Wednesday, January 31, 2018
Every rainy and windy day I walk through many parts of London and there are endless displays of rubbish strewn across the sidewalks (some neighbourhoods more than others). Perhaps the collection is Thursday and people have left their refuse on display on a Tuesday – naughty tenants.
Among the discarded artefacts are wilted attempts to ‘eat green’, packaging for fitness trackers and crumpled New Year’s slogans plastered to dated copies of Time Out. The most alarming of these casual observances are ditched electronic storage devices. Did someone get a new tablet or ‘thin computer’ during the holidays and decide to dispose of the old model? If my wife isn’t with me, I will often inspect the desktops and laptops left on the roadside to see if hard drives are still resting comfortably, though never actually touching them –other people’s data, gross!
Likely unbeknownst to the persons discarding these items, tools like X-Ways, Bulk_Extractor and others can be used to run pattern queries (Regular Expression ‘RegEX’ or GREP) to pull out strings of commonly structured data, for instance a National Insurance Number (UK), Social Security number (US), e-mail address, phone number, American Express card details and the list goes on.
I am always reminded of a peer-reviewed journal article from ten years past titled, Who is Reading the Data on Your Old Computer, which was published in the Journal of Digital Forensics Security and Law (JDFSL), in which I have also reviewed pieces and authored content (https://commons.erau.edu/jdfsl/vol3/iss1/2/). The premise of the article is raising awareness of potentially sensitive data that is likely to remain on storage devices that are carelessly discarded, citing older photocopiers for instance, which may contain unencrypted copies of passports, medical records and other high-risk information.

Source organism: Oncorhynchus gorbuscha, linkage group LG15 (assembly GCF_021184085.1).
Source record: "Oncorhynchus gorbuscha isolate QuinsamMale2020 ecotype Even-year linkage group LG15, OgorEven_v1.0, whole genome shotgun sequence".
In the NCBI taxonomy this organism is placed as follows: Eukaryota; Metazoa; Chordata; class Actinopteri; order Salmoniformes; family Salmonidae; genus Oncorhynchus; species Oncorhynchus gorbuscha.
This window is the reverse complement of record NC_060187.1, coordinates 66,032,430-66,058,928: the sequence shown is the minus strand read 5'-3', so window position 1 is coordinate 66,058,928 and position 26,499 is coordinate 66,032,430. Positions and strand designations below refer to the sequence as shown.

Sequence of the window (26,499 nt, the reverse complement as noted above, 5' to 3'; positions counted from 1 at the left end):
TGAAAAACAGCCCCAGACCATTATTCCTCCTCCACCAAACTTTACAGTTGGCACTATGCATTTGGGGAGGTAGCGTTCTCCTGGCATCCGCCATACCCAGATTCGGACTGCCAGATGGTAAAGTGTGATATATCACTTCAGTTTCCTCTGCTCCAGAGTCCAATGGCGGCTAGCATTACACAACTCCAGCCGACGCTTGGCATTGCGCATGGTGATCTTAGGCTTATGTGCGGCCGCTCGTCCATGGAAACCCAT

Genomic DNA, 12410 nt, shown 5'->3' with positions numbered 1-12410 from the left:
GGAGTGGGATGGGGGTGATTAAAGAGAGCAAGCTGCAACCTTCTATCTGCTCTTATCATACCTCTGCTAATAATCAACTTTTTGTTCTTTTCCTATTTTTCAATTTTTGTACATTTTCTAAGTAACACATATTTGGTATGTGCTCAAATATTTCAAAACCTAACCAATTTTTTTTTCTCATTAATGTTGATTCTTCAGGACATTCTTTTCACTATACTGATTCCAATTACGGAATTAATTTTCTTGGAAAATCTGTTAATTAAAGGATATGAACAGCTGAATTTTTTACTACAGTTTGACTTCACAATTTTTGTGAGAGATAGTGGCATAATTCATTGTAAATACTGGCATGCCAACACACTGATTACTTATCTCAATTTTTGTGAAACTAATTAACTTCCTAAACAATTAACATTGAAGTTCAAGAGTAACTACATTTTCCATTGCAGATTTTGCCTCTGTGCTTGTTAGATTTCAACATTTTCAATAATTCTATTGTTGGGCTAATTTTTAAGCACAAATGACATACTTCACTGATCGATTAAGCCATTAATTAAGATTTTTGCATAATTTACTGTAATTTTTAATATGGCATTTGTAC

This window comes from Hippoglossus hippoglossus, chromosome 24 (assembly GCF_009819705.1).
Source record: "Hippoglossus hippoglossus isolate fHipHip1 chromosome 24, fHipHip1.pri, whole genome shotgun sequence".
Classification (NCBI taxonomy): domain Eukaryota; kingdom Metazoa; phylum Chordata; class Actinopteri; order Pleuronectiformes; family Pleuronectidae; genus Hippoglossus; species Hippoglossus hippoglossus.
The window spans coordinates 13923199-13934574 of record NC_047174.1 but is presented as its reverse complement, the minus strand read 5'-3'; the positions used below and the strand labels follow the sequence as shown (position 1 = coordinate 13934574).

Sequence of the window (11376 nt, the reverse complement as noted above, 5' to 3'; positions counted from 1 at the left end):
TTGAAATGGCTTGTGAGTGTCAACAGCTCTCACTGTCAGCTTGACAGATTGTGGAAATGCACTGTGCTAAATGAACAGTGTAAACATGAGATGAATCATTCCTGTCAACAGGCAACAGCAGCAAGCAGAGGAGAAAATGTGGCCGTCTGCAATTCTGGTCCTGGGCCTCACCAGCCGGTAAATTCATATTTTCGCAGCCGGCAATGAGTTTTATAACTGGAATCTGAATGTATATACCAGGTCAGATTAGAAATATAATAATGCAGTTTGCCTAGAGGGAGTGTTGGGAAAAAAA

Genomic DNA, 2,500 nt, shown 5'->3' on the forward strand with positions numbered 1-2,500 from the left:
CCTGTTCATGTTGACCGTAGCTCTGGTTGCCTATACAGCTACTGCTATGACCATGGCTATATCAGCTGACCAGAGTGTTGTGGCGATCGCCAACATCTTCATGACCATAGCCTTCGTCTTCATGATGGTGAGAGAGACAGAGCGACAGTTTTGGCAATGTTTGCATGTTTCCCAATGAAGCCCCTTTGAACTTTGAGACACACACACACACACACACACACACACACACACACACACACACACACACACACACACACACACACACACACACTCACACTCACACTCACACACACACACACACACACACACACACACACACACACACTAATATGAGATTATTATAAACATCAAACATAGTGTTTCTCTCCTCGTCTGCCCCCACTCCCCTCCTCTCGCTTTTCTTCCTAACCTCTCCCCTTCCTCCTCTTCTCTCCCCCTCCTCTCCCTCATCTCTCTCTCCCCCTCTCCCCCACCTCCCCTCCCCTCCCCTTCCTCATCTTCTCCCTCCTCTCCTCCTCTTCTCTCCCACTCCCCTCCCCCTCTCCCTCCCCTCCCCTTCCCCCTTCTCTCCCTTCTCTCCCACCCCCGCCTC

This study has not been replicated with the same structure and focus since 2008 or hasn’t been published to my knowledge. The difference between this study and my cheeky sidewalk example is that older computers were bought on auctioning sites (think: eBay), versus being grabbed off the street. Poorly mitigated, or improperly destroyed devices, could present serious risk to companies of all types. Theft of intellectual property and corporate espionage are just a few of the examples that come to mind.
This is a stark reminder that data needs to be properly encrypted, or barring that, truly destroyed. These methods are no longer reserved for specialised police units or government task forces. Our society is far more technically savvy and those who wish to exploit data, itself an emerging currency of sorts, can access tools to accomplish these feats with relative ease.
There are several reasons companies will want to look inward at their information security, not the least of which are:
Similar to a departing employee protocol, companies should consider data destruction fundamental to their process and strategy. Companies can reduce risk and save on cost by forensically acquiring devices so their contents are soundly preserved, but where the originals can be securely wiped for recirculation or reuse. If the devices have hit their end of life, then I think I’ve made a fairly strong case for sound destruction regardless. Think long and hard before you just toss your devices in the trash bin – and not just because it’s the wrong collection day in London – or anywhere else around the globe! Data knows no boundaries.
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